Ski Touring

April 30, 2022

OGSO Thor review

OGSO Thor review 

OGSO are a fairly new brand entering the market in 2015. Founder Tom Seidensticker has a background in ski mountaineering including 8000m peaks and was keen to make the kind of skis he wanted to ski.

The almost custom ski,

OGSO have a quite unique Ski range that makes it feel customised, they essentially offer two skis, a fully rockered model (Super Rocker) and a more traditional camber (Neoteric). Then you get a choice of weight, they do a super light version which is ultra light and aimed at ski touring and ski alpinism, then they do a medium light version which is more of a freeride ski which still works well for the odd bit of short touring. Then you have a choice of widths under foot they start at 70mm and go up in 10mm increments to 110mm, but they are also to scale so the longer your ski the wider it is. For example the Schwarztor is the super light fully rockered ski that is the 100mm underfoot range, but I have the 186 so it is in fact scaled up to 106mm underfoot. This makes  it really easy to chose a ski the shape, size and weight you want. Review here.

The Thor is the Neoteric super light 90 underfoot, which puts it right in the sweet spot of all rounders in the 90 -100 range and with a traditional camber. So perfect for most people out there.

Lets break it down 


I have the 184cm model with the following stats - 

132 at the nose, 98 underfoot and 116 in the tail, this gives it a 18m radius, it weighs 1.5Kg.

To give you an example of how that compares 

OGSO -  Thor 98 - 184 =1.5 Kg 

Zag -  Ubac 95 - 184 cm = 1.41 Kg 

Black Crows 96 - 183.3 = 1.6 Kg 

Dynafit free 97 - 184 =  1.54kg 

For those that like to have all the details of what goes in to the skis, OGSO’s site give a full break down of what makes up their skis they are very open about this.

Thor in detail -

I mounted them with Fritschi Xenic 10 bindings, to give me a light set up for testing. I skied this ski at the end of the 20/21 season and the start of the 21/22 season.

The ski is in that sweet spot of 90 - 100 underfoot so perfect for everyday use. It’s light ( for the size of ski) and if you match it with a lighter binding it’s a real easy set up to use for the ascent; clocking serious miles isn’t a hardship with this ski, having a flat traditional camber it has lots of edge to grip with if the way up gets a little icy.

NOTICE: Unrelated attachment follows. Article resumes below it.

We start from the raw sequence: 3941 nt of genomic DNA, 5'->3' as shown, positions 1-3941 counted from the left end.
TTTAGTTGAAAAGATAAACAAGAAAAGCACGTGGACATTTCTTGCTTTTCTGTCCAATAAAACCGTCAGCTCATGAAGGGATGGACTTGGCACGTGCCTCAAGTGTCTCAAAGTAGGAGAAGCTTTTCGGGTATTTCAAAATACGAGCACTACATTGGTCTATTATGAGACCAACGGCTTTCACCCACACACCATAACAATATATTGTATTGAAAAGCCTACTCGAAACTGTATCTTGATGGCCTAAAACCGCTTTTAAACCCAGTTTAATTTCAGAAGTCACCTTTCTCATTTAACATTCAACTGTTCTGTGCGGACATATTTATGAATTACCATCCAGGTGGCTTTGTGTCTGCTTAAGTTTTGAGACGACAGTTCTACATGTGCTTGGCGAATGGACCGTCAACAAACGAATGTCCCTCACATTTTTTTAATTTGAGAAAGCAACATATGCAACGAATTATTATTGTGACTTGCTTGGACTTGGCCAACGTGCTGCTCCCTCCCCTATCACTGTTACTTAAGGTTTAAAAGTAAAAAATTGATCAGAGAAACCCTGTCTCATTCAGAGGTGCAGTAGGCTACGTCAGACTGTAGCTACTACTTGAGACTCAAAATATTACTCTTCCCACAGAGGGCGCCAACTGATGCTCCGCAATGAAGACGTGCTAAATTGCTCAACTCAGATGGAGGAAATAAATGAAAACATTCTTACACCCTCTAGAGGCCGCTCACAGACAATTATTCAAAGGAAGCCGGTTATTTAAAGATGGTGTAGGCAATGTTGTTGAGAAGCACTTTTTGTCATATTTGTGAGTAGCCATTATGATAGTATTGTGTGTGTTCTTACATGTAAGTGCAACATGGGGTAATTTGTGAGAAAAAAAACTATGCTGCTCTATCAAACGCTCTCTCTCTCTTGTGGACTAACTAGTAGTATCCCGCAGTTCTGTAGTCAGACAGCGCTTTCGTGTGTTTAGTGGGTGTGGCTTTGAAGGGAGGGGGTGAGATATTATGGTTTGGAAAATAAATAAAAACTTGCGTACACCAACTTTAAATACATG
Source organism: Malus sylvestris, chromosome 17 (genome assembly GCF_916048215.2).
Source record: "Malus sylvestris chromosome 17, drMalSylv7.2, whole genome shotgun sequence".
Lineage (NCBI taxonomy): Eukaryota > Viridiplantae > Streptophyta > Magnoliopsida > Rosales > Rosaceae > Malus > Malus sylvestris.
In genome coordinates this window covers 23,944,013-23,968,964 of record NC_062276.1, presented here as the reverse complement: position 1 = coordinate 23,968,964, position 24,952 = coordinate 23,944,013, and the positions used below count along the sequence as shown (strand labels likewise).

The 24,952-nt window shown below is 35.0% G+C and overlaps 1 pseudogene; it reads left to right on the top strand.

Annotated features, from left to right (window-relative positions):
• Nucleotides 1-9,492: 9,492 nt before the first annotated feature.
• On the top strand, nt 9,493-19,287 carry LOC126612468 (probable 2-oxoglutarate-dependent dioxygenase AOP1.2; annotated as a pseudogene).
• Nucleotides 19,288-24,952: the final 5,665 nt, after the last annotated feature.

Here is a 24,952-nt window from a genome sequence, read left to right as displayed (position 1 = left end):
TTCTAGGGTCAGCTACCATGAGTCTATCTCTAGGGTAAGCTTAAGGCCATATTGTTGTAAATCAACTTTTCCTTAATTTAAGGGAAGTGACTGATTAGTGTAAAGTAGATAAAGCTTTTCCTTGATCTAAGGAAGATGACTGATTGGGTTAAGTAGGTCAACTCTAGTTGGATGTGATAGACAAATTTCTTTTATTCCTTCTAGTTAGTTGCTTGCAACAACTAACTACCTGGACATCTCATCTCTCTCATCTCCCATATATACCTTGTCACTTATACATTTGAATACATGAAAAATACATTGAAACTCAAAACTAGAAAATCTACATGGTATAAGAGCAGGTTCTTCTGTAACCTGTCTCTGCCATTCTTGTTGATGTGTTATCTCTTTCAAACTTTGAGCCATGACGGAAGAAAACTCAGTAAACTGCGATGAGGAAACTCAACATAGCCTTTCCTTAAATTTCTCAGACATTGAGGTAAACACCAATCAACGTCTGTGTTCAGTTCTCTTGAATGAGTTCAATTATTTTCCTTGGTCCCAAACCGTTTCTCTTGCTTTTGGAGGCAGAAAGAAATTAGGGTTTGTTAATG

For the down; the ski has a medium - firm flex, they have the strength to power through chopped up snow, but not so stiff that you need legs of steel to flex them. I tried the Danaides which are the medium light versions of the Thors and I found them a little to stiff for me. I find the Thors a perfect balance for my style of skiing. I mounted them to the recommended spec and found that it leads to a more upright skiing position. You can still put your weight forward if you want to get aggressive but you don’t need to, they ski very well from that upright more relaxed position, which is great for longer tours. If you prefer to be forward all the time then maybe look at where you mount the bindings.

I tried the Thors in lots of different snow types and found they performed well in all of them. 

In the knee deep powder they had good float, I never felt like I needed or wanted a fatter ski. Even when the snow got a little heavy they worked well I just needed to keep my speed up. On hard pack or spring they fly, the long edge gives them great grip and you can just let them go and still feel in control. That edge grip also helps on the steep ground it mean you always feel very secure, they don’t feel like they will slide away from you when you complete a turn your feel locked in. Even with good grip it’s still easy to bring the tails round, as you ski in a more upright position when you drop in to the fall line they just swing round behind you.

For the crud or poor snow they work well they can drive though most stuff and stay on track. 

Overall this is great all round ski, it would take someone from their first ski tour to expert ski mountaineers looking to take on big technical lines. Matched with a light binding it would work well for multi-day tours and handle all the conditions you might face. Also great for someone who is looking for a one ski to do everything.

Check out OGSO skis here -

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